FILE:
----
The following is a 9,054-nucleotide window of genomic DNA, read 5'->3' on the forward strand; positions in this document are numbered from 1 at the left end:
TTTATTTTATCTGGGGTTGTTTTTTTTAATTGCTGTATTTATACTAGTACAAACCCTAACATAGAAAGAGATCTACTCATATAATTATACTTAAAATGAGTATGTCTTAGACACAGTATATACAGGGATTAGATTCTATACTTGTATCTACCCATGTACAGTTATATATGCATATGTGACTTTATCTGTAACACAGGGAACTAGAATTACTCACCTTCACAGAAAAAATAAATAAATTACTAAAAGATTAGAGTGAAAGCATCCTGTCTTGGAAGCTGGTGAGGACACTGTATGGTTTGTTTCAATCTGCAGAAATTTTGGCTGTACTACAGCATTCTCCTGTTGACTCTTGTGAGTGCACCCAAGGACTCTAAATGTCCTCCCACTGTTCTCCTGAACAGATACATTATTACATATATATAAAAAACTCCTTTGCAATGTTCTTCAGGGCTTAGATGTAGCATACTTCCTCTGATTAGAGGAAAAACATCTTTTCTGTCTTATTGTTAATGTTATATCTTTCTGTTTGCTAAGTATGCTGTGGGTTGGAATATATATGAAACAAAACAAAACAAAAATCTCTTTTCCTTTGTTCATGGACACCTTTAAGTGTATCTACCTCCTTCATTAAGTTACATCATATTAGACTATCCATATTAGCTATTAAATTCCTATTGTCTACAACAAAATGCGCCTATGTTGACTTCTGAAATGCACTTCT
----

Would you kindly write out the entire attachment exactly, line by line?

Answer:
The following is a 9,054-nucleotide window of genomic DNA, read 5'->3' on the forward strand; positions in this document are numbered from 1 at the left end:
TTTATTTTATCTGGGGTTGTTTTTTTTAATTGCTGTATTTATACTAGTACAAACCCTAACATAGAAAGAGATCTACTCATATAATTATACTTAAAATGAGTATGTCTTAGACACAGTATATACAGGGATTAGATTCTATACTTGTATCTACCCATGTACAGTTATATATGCATATGTGACTTTATCTGTAACACAGGGAACTAGAATTACTCACCTTCACAGAAAAAATAAATAAATTACTAAAAGATTAGAGTGAAAGCATCCTGTCTTGGAAGCTGGTGAGGACACTGTATGGTTTGTTTCAATCTGCAGAAATTTTGGCTGTACTACAGCATTCTCCTGTTGACTCTTGTGAGTGCACCCAAGGACTCTAAATGTCCTCCCACTGTTCTCCTGAACAGATACATTATTACATATATATAAAAAACTCCTTTGCAATGTTCTTCAGGGCTTAGATGTAGCATACTTCCTCTGATTAGAGGAAAAACATCTTTTCTGTCTTATTGTTAATGTTATATCTTTCTGTTTGCTAAGTATGCTGTGGGTTGGAATATATATGAAACAAAACAAAACAAAAATCTCTTTTCCTTTGTTCATGGACACCTTTAAGTGTATCTACCTCCTTCATTAAGTTACATCATATTAGACTATCCATATTAGCTATTAAATTCCTATTGTCTACAACAAAATGCGCCTATGTTGACTTCTGAAATGCACTTCT